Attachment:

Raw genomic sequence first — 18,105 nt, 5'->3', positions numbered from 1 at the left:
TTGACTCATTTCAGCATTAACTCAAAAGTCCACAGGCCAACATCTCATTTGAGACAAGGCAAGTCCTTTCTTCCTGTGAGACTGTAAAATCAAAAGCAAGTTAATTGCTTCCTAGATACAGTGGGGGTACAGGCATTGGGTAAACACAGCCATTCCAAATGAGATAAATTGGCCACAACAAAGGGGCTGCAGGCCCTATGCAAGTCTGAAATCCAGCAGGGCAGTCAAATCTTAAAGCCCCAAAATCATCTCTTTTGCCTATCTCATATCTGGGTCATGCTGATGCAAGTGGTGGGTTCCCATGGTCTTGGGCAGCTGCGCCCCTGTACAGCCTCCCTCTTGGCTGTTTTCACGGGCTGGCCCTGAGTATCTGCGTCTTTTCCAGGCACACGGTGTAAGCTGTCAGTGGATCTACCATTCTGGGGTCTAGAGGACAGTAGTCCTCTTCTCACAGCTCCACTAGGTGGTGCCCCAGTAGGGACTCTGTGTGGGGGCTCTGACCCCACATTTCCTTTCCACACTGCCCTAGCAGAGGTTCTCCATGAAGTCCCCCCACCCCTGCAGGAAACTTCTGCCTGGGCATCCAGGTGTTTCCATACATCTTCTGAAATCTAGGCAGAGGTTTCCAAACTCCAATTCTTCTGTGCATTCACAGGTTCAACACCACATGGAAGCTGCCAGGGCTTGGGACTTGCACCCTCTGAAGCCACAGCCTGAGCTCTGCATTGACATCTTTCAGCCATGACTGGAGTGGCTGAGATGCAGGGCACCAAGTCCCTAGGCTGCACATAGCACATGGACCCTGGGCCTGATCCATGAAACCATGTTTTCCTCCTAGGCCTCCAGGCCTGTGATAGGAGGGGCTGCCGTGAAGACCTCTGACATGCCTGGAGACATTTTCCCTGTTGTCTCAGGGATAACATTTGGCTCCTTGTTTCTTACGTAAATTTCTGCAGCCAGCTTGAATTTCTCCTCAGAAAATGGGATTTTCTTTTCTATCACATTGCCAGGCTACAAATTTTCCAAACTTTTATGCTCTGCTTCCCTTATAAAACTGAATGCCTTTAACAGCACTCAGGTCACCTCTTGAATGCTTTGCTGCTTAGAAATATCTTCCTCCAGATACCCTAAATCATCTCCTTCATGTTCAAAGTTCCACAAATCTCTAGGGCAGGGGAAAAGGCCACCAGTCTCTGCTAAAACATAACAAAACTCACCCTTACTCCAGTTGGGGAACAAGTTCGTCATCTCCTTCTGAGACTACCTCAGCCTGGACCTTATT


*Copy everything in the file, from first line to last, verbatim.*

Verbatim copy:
Raw genomic sequence first — 18,105 nt, 5'->3', positions numbered from 1 at the left:
TTGACTCATTTCAGCATTAACTCAAAAGTCCACAGGCCAACATCTCATTTGAGACAAGGCAAGTCCTTTCTTCCTGTGAGACTGTAAAATCAAAAGCAAGTTAATTGCTTCCTAGATACAGTGGGGGTACAGGCATTGGGTAAACACAGCCATTCCAAATGAGATAAATTGGCCACAACAAAGGGGCTGCAGGCCCTATGCAAGTCTGAAATCCAGCAGGGCAGTCAAATCTTAAAGCCCCAAAATCATCTCTTTTGCCTATCTCATATCTGGGTCATGCTGATGCAAGTGGTGGGTTCCCATGGTCTTGGGCAGCTGCGCCCCTGTACAGCCTCCCTCTTGGCTGTTTTCACGGGCTGGCCCTGAGTATCTGCGTCTTTTCCAGGCACACGGTGTAAGCTGTCAGTGGATCTACCATTCTGGGGTCTAGAGGACAGTAGTCCTCTTCTCACAGCTCCACTAGGTGGTGCCCCAGTAGGGACTCTGTGTGGGGGCTCTGACCCCACATTTCCTTTCCACACTGCCCTAGCAGAGGTTCTCCATGAAGTCCCCCCACCCCTGCAGGAAACTTCTGCCTGGGCATCCAGGTGTTTCCATACATCTTCTGAAATCTAGGCAGAGGTTTCCAAACTCCAATTCTTCTGTGCATTCACAGGTTCAACACCACATGGAAGCTGCCAGGGCTTGGGACTTGCACCCTCTGAAGCCACAGCCTGAGCTCTGCATTGACATCTTTCAGCCATGACTGGAGTGGCTGAGATGCAGGGCACCAAGTCCCTAGGCTGCACATAGCACATGGACCCTGGGCCTGATCCATGAAACCATGTTTTCCTCCTAGGCCTCCAGGCCTGTGATAGGAGGGGCTGCCGTGAAGACCTCTGACATGCCTGGAGACATTTTCCCTGTTGTCTCAGGGATAACATTTGGCTCCTTGTTTCTTACGTAAATTTCTGCAGCCAGCTTGAATTTCTCCTCAGAAAATGGGATTTTCTTTTCTATCACATTGCCAGGCTACAAATTTTCCAAACTTTTATGCTCTGCTTCCCTTATAAAACTGAATGCCTTTAACAGCACTCAGGTCACCTCTTGAATGCTTTGCTGCTTAGAAATATCTTCCTCCAGATACCCTAAATCATCTCCTTCATGTTCAAAGTTCCACAAATCTCTAGGGCAGGGGAAAAGGCCACCAGTCTCTGCTAAAACATAACAAAACTCACCCTTACTCCAGTTGGGGAACAAGTTCGTCATCTCCTTCTGAGACTACCTCAGCCTGGACCTTATT